2013 has very much been a year of recovery, with the FTSE 100 (FTSEINDICES: ^FTSE) gaining 14% to today’s 6,753 — and it touched on a 13-year high of 6,876 in May. The performance of individual shares, however, has covered a very wide range, with some companies in the mining business, for example, having a very tough year. But at the other end of the scale, we’ve seen some FTSE 100 shares doubling in price, lending support to the idea that our economies really are starting to pick up.
Here are three from the FTSE 100 that have rewarded their shareholders very nicely during 2013:
International Consolidated Airlines
It seems such a short time ago that the leisure market was dead and everyone was piling into gold to await the apocalypse. But the gold miners have crashed, and the airlines have soared.
Of our two FTSE 100 airlines, International Consolidated Airlines (LSE: IAG) has led the way with a climb of 117% to 401p, narrowly edging ahead of easyJet‘s relatively meagre doubling. The story has been one of increasing numbers of passengers together with improving load factors and rising capacity, as people are taking to the skies again in considerably larger numbers. IAG’s most recent passenger statistics, for November, showed an 8.4% increase in traffic over a year previously, with capacity up 9.5%.
And IAG is set for a return to profit this year.
Investment manager Hargreaves Lansdown (LSE: HL) has seen its shares climb by 99% over the year, to 1,356p today, reflecting the strengthening of the world’s stock markets in general.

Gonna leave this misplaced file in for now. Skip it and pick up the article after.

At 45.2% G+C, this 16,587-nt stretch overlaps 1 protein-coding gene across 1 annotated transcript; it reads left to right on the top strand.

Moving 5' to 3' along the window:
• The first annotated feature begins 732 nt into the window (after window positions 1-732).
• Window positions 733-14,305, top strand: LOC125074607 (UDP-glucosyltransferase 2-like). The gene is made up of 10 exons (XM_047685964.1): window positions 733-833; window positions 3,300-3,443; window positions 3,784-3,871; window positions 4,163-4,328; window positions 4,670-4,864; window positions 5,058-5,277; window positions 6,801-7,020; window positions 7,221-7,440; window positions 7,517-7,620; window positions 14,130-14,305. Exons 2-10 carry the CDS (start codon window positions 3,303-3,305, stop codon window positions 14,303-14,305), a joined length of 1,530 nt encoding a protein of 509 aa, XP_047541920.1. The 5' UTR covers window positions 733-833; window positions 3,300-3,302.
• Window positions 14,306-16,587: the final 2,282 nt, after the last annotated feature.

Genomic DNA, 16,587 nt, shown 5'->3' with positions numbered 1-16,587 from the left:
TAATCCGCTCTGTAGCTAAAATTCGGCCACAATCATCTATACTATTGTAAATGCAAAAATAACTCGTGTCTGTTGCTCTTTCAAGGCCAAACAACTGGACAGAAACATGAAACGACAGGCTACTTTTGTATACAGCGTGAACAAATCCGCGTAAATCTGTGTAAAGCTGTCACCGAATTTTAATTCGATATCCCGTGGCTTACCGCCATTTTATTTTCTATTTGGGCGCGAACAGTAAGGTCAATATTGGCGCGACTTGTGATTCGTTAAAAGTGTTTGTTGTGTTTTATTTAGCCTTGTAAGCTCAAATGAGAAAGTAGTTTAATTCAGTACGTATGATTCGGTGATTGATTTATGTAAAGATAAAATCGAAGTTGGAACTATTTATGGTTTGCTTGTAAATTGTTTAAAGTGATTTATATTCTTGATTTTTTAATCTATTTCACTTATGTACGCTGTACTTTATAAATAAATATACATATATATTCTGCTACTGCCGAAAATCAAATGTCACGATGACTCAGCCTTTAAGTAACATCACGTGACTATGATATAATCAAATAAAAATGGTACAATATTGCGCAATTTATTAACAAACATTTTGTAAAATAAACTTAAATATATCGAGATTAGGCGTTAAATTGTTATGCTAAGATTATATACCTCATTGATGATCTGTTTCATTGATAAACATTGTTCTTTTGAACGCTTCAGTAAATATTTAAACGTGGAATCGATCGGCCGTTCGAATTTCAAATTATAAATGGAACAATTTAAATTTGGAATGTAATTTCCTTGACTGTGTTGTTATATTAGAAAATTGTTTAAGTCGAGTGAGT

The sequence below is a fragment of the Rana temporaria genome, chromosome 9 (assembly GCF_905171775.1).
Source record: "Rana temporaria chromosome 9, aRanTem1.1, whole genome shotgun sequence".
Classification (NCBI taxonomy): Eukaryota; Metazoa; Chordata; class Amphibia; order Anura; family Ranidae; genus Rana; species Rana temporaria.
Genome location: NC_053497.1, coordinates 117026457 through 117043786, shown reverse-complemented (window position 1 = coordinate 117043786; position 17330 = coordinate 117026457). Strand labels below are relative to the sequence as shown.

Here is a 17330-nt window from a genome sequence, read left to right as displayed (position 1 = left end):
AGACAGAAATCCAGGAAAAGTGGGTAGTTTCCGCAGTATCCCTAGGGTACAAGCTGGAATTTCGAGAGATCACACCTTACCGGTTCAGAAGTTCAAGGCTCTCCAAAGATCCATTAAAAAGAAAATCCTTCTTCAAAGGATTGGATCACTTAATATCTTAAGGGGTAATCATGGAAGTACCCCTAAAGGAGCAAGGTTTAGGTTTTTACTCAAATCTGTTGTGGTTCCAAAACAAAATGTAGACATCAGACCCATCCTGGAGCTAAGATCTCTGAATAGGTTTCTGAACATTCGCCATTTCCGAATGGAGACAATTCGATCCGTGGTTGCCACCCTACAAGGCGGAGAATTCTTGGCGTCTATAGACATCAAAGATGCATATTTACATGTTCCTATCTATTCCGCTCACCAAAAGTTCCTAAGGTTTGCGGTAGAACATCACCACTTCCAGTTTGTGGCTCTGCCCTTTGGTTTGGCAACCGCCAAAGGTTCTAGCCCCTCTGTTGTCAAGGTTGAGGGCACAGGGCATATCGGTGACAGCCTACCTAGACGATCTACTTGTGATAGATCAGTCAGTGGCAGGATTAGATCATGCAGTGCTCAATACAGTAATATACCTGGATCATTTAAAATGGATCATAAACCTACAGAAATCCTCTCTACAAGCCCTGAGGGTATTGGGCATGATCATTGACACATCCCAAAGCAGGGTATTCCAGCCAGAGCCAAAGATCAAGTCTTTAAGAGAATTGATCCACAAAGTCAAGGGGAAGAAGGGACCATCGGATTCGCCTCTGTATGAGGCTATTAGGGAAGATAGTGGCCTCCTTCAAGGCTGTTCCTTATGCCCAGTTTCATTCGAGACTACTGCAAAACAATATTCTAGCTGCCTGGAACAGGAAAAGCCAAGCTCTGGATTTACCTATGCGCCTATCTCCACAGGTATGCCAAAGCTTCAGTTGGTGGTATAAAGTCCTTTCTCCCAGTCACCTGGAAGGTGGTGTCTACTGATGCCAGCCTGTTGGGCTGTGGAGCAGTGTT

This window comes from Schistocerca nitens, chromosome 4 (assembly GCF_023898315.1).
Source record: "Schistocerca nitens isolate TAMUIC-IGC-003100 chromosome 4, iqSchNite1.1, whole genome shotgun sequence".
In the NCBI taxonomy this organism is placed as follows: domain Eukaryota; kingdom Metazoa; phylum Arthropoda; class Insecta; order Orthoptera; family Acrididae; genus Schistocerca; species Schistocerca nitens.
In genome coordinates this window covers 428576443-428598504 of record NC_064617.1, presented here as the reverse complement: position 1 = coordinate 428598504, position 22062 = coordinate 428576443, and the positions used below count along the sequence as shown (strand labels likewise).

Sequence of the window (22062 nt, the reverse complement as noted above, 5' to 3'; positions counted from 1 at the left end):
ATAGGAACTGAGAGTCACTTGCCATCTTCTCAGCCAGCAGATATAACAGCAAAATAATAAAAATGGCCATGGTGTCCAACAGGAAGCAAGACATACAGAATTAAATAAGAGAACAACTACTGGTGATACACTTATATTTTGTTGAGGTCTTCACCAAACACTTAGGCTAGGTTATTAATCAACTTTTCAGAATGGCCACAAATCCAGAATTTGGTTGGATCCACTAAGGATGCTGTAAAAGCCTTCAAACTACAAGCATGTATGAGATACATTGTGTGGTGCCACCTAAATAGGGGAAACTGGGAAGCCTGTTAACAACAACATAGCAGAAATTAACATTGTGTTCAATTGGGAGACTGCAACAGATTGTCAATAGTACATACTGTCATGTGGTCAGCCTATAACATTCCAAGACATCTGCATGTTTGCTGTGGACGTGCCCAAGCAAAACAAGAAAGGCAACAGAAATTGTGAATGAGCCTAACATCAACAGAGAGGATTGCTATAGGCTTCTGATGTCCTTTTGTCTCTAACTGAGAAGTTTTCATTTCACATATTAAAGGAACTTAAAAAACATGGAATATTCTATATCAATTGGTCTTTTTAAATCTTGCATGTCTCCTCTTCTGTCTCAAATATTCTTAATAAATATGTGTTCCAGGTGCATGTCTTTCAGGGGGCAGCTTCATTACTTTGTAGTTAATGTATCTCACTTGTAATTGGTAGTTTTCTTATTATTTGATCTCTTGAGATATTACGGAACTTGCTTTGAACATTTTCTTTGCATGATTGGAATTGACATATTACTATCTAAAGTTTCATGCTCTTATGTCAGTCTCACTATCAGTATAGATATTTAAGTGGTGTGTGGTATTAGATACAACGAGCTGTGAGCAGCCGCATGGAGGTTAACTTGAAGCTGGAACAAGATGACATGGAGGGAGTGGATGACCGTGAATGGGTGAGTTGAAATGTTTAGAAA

Full-year results released in September included a 22% rise in revenue, with pre-tax profit up 28% and earnings per share up 30% — and the dividend was lifted by 31%. Perhaps of greater long-term importance, the firm saw its total assets under management grow by 38% to £36.4bn — and by first-quarter time reported in October, that had risen further to a record £39.3bn.
Sports Direct International
The resurgence in the leisure business has helped Sports Direct International (LSE: SPD), too, but not quite to the extent of the airlines — we’re looking at a 1-year rise of a relatively modest 87%, to 723p.
Sports Direct has brought home four years of strongly-rising earnings, and there is in excess of 20% forecast for the years to April 2014 and 2015. But after such a great price appreciation, the shares are now on a forward P/E of 23 and there’s no appreciable dividend to speak of yet. The punters are clearly expecting more strong growth.
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> Alan does not own any shares mentioned in this article.